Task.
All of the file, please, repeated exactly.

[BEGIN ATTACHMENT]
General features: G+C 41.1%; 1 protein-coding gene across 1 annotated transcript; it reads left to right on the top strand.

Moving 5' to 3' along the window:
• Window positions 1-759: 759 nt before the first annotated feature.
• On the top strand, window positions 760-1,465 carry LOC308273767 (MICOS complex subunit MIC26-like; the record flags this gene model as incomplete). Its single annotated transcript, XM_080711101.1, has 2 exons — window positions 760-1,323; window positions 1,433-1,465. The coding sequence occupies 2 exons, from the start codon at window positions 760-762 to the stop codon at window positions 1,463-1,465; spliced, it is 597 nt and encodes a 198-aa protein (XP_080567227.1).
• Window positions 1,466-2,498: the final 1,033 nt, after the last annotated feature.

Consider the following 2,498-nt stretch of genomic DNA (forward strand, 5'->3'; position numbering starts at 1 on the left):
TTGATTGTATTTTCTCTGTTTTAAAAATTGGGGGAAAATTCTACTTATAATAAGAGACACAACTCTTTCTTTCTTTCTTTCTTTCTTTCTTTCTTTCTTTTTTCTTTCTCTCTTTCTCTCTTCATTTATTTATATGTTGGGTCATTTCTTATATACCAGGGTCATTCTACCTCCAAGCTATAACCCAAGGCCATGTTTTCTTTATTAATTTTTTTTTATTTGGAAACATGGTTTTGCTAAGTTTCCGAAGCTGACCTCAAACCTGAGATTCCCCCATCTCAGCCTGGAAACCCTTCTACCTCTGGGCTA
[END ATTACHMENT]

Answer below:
General features: G+C 41.1%; 1 protein-coding gene across 1 annotated transcript; it reads left to right on the top strand.

Moving 5' to 3' along the window:
• Window positions 1-759: 759 nt before the first annotated feature.
• On the top strand, window positions 760-1,465 carry LOC308273767 (MICOS complex subunit MIC26-like; the record flags this gene model as incomplete). Its single annotated transcript, XM_080711101.1, has 2 exons — window positions 760-1,323; window positions 1,433-1,465. The coding sequence occupies 2 exons, from the start codon at window positions 760-762 to the stop codon at window positions 1,463-1,465; spliced, it is 597 nt and encodes a 198-aa protein (XP_080567227.1).
• Window positions 1,466-2,498: the final 1,033 nt, after the last annotated feature.

Consider the following 2,498-nt stretch of genomic DNA (forward strand, 5'->3'; position numbering starts at 1 on the left):
TTGATTGTATTTTCTCTGTTTTAAAAATTGGGGGAAAATTCTACTTATAATAAGAGACACAACTCTTTCTTTCTTTCTTTCTTTCTTTCTTTCTTTCTTTTTTCTTTCTCTCTTTCTCTCTTCATTTATTTATATGTTGGGTCATTTCTTATATACCAGGGTCATTCTACCTCCAAGCTATAACCCAAGGCCATGTTTTCTTTATTAATTTTTTTTTATTTGGAAACATGGTTTTGCTAAGTTTCCGAAGCTGACCTCAAACCTGAGATTCCCCCATCTCAGCCTGGAAACCCTTCTACCTCTGGGCTA